Euthanizer (2017)

Cult gets taken out to the woods for some reflection and a spot of digging

Euthanizer (2017)

Director/Writer – Teemu Niiki
Runtime – 95 minutes
It’s Alive Films/Uncork’D Entertainment

Being the sucker for subtitled cinematic affairs I immediately jumped at the chance to gaze upon what has been touted as a ‘grindhourse-esque treat’ from an area not normally know for its movie making prowess. Admittedly, Euthanizer is a slow burn feature that builds to a crescendo (ala Drive). Rather than take the all out eye-widening/senses dulling action approach that most choose it opts instead for a cerebral response through actions, emotion and empathy. And this it does splendidly with the utilization of a stellar cast, an excellently crafted score and a narrative that many, if not most of the viewership, will be able to immediately relate to.

I have a pipe and a shovel. So, where’s the party?

Veijo is a loner who operates a repair and euthanizing service (two businesses I would never have thought would pair so well together) called, funnily enough, Haukkus Repair and End Solutions. He even charges less than the local vet, but his services often come at a cost. You see, Veijo (played brilliantly by Matti Onnismaa) is known as quite the Humanitarian and much prefers the company of animals to that of their despicable owners. His approach is blunt and straight to the point, one might even say he can talk to the animals (cue the music) but he merely says it as it is…”dogs are like people. They’re aggressive if they don’t know their place in the world..” And he doesn’t dissapoint. Until one day that is, when he chooses not to follow through.
The storyline is given another human touch as Veijo has an ailing father in hospice whom he visits regularly, but there’s something strange in the air, repressed feelings, guilt and something else. Why else would Veijo mimic suffocating his father with a bouquet of lillies-of-the-valley and his father spend all day silent staring at the vase in anguish?
The storyline changes pace and direction when, all of a sudden, a budding love interest develops between the nurse, who cares for Veijos patriarch, and Veijo himself.

Why can’t I pull the trigger?

All seems to be happy in Vikingville until one of Veijos customers learns of his ‘saving a bulllet’ antics. And feeling the need to prove himself amongst his nationalist (Soldiers of Finland) brothers he puffs out his chest and starts making threats that the requested work be completed…or else! Veijo doesn’t take his customers threats seriously, until he receives a visit from the viking image shirt donning collective intent on ensuring their brothers cajones resurface from the intestinal submergement coming by way of family ball and chain entanglement.


The score abruptly changes into more dramatic territories, industrial synth rears it’s head, and the film takes on a more sinister, somber tone. Veijo is left pissed after his encounter and uses both his skills (no mention of the Leslie Neilsson Taken franchise here. Dammit! I went ahead and mentioned it anyway) and karma incarnate (whatever that is!) to attempt to level the universes ‘balance’.
For want of not issuing spoilers like flyers to a local church get-together where the main attraction is the immolation of heathens I’ll cease my synopsis and focus instead on what makes Euthanizer so gosh darn effective. First off the story works extremely well in first introducing the characters, their flaws, idiosyncrasies and traits then continues to slowly build to its climax which isn’t altogether unreasonable based on the characters and their emotional state within its context. The score is well worthy of a mention.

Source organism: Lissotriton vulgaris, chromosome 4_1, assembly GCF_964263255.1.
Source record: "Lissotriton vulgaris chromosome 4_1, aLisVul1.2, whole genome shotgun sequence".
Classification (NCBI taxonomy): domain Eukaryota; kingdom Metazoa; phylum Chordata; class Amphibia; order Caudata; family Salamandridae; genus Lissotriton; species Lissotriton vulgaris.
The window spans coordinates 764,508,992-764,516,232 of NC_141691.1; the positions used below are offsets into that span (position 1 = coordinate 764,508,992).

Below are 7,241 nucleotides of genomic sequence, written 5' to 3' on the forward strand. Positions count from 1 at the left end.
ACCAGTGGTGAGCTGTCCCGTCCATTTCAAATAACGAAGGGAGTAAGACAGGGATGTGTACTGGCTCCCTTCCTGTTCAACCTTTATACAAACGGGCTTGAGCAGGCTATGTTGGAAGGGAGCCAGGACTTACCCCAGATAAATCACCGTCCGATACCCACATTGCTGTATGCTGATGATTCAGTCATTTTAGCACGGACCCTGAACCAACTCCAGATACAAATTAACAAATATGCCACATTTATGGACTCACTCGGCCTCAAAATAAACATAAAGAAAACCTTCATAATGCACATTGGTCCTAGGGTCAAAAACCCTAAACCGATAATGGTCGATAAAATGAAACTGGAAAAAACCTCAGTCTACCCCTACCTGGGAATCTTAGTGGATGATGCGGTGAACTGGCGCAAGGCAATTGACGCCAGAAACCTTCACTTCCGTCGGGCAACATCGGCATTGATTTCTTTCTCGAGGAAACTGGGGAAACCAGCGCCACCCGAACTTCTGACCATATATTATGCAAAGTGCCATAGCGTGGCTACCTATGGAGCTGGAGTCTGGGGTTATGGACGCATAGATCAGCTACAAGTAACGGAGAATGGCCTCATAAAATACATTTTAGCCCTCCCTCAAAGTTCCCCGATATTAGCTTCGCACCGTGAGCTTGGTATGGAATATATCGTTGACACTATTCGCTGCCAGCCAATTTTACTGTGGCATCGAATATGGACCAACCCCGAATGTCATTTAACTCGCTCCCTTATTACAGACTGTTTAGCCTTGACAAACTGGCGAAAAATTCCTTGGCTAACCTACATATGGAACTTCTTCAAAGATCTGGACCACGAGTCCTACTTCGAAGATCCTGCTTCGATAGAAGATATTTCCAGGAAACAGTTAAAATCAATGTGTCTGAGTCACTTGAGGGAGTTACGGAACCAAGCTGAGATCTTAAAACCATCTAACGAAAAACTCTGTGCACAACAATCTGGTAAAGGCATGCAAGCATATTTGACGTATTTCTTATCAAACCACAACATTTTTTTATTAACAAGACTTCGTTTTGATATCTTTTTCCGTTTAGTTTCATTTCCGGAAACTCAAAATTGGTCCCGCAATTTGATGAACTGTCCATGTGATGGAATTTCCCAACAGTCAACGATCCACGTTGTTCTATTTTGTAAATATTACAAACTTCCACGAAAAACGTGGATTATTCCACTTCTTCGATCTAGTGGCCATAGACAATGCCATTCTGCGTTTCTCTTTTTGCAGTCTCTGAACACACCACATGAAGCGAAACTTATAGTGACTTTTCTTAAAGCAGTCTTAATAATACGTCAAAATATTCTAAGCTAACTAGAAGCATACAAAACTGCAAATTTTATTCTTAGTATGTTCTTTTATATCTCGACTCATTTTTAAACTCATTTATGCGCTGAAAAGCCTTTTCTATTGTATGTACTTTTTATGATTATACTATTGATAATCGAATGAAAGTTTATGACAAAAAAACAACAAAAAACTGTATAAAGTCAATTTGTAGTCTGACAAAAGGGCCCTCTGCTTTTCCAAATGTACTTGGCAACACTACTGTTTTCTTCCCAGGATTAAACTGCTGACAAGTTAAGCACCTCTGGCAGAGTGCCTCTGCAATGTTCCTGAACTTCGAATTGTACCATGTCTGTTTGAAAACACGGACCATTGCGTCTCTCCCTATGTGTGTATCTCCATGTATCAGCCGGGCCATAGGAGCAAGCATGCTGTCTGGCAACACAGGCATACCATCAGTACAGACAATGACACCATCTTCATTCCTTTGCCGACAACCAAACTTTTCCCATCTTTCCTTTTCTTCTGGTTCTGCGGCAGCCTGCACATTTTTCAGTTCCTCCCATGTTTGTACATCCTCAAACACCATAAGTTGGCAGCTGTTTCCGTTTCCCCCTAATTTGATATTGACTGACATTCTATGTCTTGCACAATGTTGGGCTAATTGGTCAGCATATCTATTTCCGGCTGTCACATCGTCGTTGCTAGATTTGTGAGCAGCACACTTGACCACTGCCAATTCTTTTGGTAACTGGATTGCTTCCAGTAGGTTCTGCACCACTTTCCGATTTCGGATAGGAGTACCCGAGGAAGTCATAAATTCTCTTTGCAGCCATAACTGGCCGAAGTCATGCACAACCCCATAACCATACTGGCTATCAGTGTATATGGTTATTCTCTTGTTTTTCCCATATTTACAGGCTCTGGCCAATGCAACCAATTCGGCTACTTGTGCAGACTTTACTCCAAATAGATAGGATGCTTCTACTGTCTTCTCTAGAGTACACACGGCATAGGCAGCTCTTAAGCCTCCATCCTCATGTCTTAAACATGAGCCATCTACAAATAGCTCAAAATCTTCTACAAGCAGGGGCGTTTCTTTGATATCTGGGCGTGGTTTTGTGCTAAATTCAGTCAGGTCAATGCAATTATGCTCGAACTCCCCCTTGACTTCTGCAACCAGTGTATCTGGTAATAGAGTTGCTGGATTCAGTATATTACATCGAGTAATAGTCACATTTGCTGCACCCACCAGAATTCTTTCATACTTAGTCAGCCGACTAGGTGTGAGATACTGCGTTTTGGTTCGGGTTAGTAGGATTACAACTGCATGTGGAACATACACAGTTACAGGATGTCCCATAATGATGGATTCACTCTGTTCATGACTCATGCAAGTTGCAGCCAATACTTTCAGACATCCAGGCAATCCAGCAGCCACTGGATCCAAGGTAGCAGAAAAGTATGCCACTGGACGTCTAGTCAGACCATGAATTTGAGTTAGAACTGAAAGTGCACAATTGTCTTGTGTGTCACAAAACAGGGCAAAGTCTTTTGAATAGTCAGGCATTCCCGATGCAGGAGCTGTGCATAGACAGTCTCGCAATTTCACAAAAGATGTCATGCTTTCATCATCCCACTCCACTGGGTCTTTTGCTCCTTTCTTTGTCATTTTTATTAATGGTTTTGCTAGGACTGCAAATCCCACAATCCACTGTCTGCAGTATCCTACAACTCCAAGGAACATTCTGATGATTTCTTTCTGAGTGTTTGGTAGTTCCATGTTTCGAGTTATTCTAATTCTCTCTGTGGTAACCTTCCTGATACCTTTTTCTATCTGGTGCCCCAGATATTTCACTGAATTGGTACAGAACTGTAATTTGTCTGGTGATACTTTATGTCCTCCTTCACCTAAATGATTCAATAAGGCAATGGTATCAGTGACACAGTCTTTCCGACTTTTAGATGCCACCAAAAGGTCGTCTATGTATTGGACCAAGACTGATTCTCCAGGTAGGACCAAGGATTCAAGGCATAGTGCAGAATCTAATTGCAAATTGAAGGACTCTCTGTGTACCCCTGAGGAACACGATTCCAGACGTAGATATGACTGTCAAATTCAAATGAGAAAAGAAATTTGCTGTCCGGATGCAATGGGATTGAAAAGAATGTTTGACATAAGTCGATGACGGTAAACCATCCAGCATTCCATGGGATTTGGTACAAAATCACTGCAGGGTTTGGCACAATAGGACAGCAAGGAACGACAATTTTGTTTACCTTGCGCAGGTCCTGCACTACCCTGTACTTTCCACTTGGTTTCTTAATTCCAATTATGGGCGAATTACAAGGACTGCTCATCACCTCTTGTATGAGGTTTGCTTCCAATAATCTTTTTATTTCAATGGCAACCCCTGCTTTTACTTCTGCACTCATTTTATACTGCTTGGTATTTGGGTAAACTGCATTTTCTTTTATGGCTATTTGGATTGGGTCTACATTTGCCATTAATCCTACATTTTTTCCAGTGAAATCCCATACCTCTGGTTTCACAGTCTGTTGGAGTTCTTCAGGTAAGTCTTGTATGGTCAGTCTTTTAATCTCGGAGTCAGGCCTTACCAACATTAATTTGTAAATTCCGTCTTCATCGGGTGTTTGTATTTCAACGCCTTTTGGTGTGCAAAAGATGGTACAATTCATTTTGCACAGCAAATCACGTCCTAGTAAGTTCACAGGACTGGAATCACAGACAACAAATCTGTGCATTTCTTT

It’s satisfying but not quite as satisfying as a romp in poison ivy. Wait wha-?

It does more than aid the story’s flow it adds a whole other level to the films allure even transforming as the film plummets into altogether a darker place entirely. Classical nuance to sombre industrial synth a stunning combination that’s highly effective. The main character is obviously the backbone of the story and his is a portrayal that might put many in mind of a character (and similarly slow paced feature) No Country for Old Men (by the Cohen Brothers). Veijo bears a face that lacks emotion, a visage of coldness, his personality is that of someone who has nothing but disgust for humanity. Of course he’s not punk or anarchist about it but rather cunning. In one instance he takes payment for his services by having the pets owner subject himself to the same treatment he endured upon the same pet he’s wanting to be removed of.


Other instances show our protagonist in more a psychological light as he informs his clients why it really is that they want to be rid of their “encumbrance” making them reflect upon their actions in relation to how the animal might be acting. In short Euthanizer is a film for the dogs. I’ll elaborate, it’s a film for all those amongst us who are sickened by those who refuse to treat others (pets included) as they would like to be. A film injected with morals and draped in karmic retribution. A unique creation which although isn’t peppered with ghosts, ghouls, drenched in gore sequences to make one squirm or alien beings intent on packaging humans as the next taste sensation to sweep the Galaxy (there, squeezed in my obligatory Bad Taste reference) I will still whole-heartedly recommend without reservation. Euthanizer oozes with atmosphere and depth is an undeniable treat for the senses which is deserved of all the praise it has garnered and then some. Take time out to give this a peek.
Euthanizer is available VOD August 7 and finds a limited theatre run starting July/20 in select cities.

Your slave to cinema under appreciated and often ignored in favor of the larger budget, but often not as satisfactory, Hollywood faire.


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